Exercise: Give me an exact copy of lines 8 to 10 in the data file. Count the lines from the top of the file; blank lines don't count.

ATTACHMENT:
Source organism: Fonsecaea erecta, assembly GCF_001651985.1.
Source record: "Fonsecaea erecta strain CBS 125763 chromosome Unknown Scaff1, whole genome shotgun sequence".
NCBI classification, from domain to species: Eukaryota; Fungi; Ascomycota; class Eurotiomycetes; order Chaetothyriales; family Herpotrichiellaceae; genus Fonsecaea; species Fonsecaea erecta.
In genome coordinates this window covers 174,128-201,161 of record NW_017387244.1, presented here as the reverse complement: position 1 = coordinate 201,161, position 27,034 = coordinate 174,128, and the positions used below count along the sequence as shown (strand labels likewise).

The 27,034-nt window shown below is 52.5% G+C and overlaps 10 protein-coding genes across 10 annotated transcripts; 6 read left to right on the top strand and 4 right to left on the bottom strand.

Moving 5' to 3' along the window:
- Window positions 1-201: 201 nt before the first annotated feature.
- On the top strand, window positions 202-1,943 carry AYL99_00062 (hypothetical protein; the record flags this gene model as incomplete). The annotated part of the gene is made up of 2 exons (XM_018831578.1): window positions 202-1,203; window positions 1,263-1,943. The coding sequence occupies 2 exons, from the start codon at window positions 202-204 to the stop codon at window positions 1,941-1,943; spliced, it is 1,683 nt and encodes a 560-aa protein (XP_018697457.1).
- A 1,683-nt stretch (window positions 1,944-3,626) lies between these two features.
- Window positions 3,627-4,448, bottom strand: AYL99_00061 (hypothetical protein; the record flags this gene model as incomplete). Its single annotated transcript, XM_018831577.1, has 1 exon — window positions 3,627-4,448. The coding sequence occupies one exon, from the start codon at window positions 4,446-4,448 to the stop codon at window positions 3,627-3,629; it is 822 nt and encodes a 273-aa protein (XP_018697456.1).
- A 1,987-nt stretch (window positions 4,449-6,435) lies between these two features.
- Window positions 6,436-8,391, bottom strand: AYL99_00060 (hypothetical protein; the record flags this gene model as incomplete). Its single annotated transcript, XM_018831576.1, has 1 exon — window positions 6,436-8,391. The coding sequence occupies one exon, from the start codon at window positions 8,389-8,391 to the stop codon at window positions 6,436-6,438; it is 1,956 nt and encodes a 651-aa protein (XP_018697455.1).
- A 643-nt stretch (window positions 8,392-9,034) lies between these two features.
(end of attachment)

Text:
- On the top strand, window positions 202-1,943 carry AYL99_00062 (hypothetical protein; the record flags this gene model as incomplete). The annotated part of the gene is made up of 2 exons (XM_018831578.1): window positions 202-1,203; window positions 1,263-1,943. The coding sequence occupies 2 exons, from the start codon at window positions 202-204 to the stop codon at window positions 1,941-1,943; spliced, it is 1,683 nt and encodes a 560-aa protein (XP_018697457.1).
- A 1,683-nt stretch (window positions 1,944-3,626) lies between these two features.
- Window positions 3,627-4,448, bottom strand: AYL99_00061 (hypothetical protein; the record flags this gene model as incomplete). Its single annotated transcript, XM_018831577.1, has 1 exon — window positions 3,627-4,448. The coding sequence occupies one exon, from the start codon at window positions 4,446-4,448 to the stop codon at window positions 3,627-3,629; it is 822 nt and encodes a 273-aa protein (XP_018697456.1).